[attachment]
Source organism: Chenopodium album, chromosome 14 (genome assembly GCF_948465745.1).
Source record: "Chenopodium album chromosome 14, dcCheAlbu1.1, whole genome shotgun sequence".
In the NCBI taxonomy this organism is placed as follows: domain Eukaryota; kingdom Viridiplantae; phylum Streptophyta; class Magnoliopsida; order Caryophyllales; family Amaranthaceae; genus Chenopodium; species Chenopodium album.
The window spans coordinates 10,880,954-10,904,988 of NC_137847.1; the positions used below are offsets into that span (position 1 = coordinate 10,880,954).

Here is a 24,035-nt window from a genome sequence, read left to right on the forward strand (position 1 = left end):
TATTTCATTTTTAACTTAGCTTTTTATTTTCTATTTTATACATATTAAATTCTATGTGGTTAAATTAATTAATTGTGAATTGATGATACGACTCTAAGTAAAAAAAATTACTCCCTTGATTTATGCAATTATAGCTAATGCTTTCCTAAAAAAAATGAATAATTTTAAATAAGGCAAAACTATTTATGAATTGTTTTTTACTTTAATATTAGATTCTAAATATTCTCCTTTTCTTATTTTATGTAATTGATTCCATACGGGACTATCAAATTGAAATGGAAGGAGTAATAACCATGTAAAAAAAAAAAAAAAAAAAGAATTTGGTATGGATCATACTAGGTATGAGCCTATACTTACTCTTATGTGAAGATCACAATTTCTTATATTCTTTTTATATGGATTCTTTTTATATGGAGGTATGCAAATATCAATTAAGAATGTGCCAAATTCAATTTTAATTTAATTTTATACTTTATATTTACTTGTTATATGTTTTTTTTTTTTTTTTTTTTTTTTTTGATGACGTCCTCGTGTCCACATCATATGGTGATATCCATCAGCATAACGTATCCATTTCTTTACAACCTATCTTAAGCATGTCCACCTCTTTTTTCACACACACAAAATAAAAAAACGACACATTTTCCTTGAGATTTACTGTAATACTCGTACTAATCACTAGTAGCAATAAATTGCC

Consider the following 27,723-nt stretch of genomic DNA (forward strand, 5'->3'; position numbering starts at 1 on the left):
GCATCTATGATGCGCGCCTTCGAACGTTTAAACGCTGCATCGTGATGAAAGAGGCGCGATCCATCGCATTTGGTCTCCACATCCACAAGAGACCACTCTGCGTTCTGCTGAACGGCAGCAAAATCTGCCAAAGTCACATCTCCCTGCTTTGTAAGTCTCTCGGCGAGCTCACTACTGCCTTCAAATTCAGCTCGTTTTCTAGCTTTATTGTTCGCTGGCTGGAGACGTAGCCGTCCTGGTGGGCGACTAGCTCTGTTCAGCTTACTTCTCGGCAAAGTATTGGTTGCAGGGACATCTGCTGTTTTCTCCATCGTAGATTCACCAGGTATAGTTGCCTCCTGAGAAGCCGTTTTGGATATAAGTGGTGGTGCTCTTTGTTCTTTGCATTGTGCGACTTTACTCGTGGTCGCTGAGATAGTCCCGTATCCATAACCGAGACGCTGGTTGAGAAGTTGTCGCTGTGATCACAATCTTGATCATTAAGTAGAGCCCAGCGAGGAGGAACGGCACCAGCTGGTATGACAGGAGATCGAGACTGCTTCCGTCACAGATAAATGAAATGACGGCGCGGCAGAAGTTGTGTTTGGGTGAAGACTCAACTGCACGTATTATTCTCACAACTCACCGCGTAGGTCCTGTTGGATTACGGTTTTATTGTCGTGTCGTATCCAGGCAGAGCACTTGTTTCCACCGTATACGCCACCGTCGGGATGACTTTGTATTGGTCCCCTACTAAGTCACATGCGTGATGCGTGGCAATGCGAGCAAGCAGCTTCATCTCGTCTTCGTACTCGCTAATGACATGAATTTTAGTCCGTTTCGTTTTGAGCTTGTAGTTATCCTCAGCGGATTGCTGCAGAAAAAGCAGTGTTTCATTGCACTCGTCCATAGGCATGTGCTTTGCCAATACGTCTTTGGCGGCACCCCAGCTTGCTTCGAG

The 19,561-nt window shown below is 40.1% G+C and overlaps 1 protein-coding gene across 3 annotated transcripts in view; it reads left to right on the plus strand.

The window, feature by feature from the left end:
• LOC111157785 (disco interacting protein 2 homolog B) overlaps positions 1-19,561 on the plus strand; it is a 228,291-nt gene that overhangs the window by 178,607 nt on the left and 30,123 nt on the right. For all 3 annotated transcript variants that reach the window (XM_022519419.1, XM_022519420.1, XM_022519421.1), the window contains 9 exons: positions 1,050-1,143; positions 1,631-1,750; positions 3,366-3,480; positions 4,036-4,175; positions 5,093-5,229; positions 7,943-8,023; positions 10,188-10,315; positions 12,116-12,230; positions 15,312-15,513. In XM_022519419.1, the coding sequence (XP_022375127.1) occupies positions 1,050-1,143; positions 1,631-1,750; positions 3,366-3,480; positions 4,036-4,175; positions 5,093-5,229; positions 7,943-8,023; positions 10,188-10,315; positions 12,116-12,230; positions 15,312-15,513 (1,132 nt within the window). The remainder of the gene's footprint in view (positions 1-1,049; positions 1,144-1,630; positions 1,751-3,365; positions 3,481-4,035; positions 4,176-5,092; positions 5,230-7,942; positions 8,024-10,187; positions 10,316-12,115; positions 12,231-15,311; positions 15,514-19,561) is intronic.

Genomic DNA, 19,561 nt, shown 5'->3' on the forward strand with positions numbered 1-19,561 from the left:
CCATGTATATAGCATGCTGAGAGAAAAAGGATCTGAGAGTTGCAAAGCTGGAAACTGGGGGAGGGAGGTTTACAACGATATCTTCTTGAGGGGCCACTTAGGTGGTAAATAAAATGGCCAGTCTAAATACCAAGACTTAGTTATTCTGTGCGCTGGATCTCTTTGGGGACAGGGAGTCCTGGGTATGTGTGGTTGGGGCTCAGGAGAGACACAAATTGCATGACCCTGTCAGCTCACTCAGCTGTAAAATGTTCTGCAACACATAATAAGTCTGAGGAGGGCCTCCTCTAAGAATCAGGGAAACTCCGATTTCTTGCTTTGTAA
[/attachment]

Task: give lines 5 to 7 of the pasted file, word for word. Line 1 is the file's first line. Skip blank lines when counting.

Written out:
Here is a 24,035-nt window from a genome sequence, read left to right on the forward strand (position 1 = left end):
TATTTCATTTTTAACTTAGCTTTTTATTTTCTATTTTATACATATTAAATTCTATGTGGTTAAATTAATTAATTGTGAATTGATGATACGACTCTAAGTAAAAAAAATTACTCCCTTGATTTATGCAATTATAGCTAATGCTTTCCTAAAAAAAATGAATAATTTTAAATAAGGCAAAACTATTTATGAATTGTTTTTTACTTTAATATTAGATTCTAAATATTCTCCTTTTCTTATTTTATGTAATTGATTCCATACGGGACTATCAAATTGAAATGGAAGGAGTAATAACCATGTAAAAAAAAAAAAAAAAAAAGAATTTGGTATGGATCATACTAGGTATGAGCCTATACTTACTCTTATGTGAAGATCACAATTTCTTATATTCTTTTTATATGGATTCTTTTTATATGGAGGTATGCAAATATCAATTAAGAATGTGCCAAATTCAATTTTAATTTAATTTTATACTTTATATTTACTTGTTATATGTTTTTTTTTTTTTTTTTTTTTTTTTTGATGACGTCCTCGTGTCCACATCATATGGTGATATCCATCAGCATAACGTATCCATTTCTTTACAACCTATCTTAAGCATGTCCACCTCTTTTTTCACACACACAAAATAAAAAAACGACACATTTTCCTTGAGATTTACTGTAATACTCGTACTAATCACTAGTAGCAATAAATTGCC

Consider the following 27,723-nt stretch of genomic DNA (forward strand, 5'->3'; position numbering starts at 1 on the left):